The Basics of Starting a Business
Updated: Aug 14
Starting a business can seem like a daunting task. There are so many questions to answer: what type of business do I want? How much money will it cost? What kind of work will I need to put in every day? The basics of starting a new business can help you answer these questions and more. In this blog post, we'll go over the basics of starting your own company, from setting up your accounting system to choosing an office space that captures your brand's personality.
Type of Businesses
There are two types of businesses: sole proprietorship and corporation. A sole proprietor owns the company but doesn't have liability protection if they can't pay back creditors or hire an attorney to represent them in civil lawsuits. Sole Proprietorships don't offer as much financial stability for you or your employees because there is no separation between the company and your personal life.
A corporation is created when a business owner buys shares of stock, which are then traded on the market for other stores or used to purchase goods and services from another business entity in exchange for cash. Most corporations have two classes of stock: common and preferred. Common shareholders get an equal share of the company's profits, regardless of how much they invest, and are responsible for all lawsuits filed against the company. Preferred shareholders get a fixed rate of return on their investment.
Different types of businesses require different accounting systems: sole proprietorships use cash books to keep track; partnerships need a general ledger that divides income among partners according to a predetermined agreement, and corporations need to set up a double-entry accounting system that reconciles debits and credits.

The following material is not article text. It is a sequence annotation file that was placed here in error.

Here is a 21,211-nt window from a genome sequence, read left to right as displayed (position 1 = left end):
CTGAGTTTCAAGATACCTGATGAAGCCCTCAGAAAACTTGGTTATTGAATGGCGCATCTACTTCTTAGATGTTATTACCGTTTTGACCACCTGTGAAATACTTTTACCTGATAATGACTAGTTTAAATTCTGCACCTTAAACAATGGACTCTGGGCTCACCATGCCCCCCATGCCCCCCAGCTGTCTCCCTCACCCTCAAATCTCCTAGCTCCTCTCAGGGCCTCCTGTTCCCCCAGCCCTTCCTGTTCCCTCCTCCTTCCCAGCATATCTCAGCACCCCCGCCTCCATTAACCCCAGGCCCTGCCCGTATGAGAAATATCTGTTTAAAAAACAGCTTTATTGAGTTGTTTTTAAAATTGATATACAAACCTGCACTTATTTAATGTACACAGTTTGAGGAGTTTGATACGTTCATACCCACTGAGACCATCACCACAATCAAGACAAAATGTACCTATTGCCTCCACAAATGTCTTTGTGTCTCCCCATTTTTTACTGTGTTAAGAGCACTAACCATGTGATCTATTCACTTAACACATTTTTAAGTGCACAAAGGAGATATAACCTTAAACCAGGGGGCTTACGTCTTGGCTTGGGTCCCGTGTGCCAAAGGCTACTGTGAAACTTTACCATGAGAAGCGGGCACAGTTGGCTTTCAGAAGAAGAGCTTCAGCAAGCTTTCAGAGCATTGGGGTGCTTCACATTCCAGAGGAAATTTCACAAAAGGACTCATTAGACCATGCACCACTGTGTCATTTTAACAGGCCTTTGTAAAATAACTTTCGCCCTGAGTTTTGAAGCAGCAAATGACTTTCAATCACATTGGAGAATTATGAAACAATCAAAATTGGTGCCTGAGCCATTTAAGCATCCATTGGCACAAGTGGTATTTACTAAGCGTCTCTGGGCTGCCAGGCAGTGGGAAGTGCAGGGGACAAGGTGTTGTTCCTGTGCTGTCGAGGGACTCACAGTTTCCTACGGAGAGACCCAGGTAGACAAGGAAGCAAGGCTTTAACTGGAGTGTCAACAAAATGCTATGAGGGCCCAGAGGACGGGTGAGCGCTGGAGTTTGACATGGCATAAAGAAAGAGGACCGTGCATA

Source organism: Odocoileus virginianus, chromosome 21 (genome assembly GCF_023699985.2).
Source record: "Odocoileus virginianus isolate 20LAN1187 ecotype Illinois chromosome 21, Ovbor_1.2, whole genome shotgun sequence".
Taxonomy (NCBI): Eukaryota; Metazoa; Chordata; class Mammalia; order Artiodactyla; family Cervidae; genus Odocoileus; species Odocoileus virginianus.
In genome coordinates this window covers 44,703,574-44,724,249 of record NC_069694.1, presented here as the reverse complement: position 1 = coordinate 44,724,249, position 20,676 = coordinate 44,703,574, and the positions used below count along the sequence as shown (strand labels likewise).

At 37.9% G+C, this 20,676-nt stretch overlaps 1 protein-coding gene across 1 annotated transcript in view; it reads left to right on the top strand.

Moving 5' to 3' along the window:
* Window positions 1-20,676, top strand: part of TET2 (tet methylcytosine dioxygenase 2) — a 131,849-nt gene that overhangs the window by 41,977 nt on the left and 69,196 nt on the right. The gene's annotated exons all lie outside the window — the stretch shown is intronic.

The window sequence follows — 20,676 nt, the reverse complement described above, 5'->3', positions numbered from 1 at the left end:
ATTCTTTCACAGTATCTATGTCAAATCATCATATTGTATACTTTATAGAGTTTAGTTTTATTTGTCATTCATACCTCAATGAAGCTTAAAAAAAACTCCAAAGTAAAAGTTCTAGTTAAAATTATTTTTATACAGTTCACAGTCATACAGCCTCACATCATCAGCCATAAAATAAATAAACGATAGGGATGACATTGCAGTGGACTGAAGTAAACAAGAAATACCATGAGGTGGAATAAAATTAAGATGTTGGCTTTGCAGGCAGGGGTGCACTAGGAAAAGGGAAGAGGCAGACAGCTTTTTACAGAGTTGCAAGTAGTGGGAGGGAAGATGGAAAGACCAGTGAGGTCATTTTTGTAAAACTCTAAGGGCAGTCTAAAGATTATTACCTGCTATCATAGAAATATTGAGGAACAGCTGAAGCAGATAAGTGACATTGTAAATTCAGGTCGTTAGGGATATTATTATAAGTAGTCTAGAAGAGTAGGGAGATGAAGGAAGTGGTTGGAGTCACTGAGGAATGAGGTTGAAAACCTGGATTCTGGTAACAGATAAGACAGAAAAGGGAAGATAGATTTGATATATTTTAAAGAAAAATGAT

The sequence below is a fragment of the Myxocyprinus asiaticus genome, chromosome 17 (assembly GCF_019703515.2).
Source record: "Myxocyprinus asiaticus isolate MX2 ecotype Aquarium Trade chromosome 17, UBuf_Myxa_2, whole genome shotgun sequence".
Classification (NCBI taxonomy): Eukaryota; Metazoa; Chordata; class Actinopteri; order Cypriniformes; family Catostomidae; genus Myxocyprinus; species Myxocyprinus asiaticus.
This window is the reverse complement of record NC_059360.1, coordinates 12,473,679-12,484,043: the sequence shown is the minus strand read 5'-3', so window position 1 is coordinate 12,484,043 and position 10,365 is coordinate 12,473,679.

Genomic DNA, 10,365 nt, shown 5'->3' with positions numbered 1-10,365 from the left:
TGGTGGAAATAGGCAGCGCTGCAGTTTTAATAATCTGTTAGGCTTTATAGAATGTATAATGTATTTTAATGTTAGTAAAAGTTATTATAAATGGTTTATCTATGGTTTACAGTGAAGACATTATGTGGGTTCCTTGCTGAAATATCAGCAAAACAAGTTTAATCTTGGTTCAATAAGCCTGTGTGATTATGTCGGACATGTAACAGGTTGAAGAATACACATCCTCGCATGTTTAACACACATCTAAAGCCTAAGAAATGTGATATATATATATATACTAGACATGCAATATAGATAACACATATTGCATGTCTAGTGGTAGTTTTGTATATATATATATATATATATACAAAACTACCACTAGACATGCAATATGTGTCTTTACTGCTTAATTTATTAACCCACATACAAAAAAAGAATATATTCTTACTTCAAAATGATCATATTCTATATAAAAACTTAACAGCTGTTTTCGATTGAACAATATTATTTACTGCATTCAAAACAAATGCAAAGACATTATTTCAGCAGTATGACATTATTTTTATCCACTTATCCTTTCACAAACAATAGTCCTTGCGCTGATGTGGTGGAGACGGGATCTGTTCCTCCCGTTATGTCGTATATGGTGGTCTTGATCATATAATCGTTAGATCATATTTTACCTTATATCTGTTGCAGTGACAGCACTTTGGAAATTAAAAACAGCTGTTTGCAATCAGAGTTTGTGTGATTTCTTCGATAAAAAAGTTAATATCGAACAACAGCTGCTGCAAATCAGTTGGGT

When choosing an office space, think about what type of business you want to run. For example, if you'll be hosting events and meeting with clients regularly, it's best to choose a location in the city center near your target market.
There are many more basics when starting a new company; this blog post has just scratched the surface. To learn more about starting your own business, explore our website for in-depth articles and helpful resources on entrepreneurship basics.
Starting a company requires you to make decisions about the basics of what type of business, how much money it will cost, and whether or not there are other people involved.
Businesses need to have an accounting system tailored for their industry; paying close attention to these basics helps ensure your company's success.
When choosing an office space, consider where your target market is and how often you'll be hosting events or meeting with clients.
Many basics come into play when starting a new company; exploring our website can help provide in-depth articles about entrepreneurship basics to learn more."
The Basics of Starting a Business
Get a domain name that corresponds with the address of your website. Use something easy and catchy like googlesecretsites.com or yellowpagesbusinessesnearyou.com, but avoid being too generic if you can help it
Design a logo and business cards that match your personal brand's personality and organize how much money it will cost to start up the company.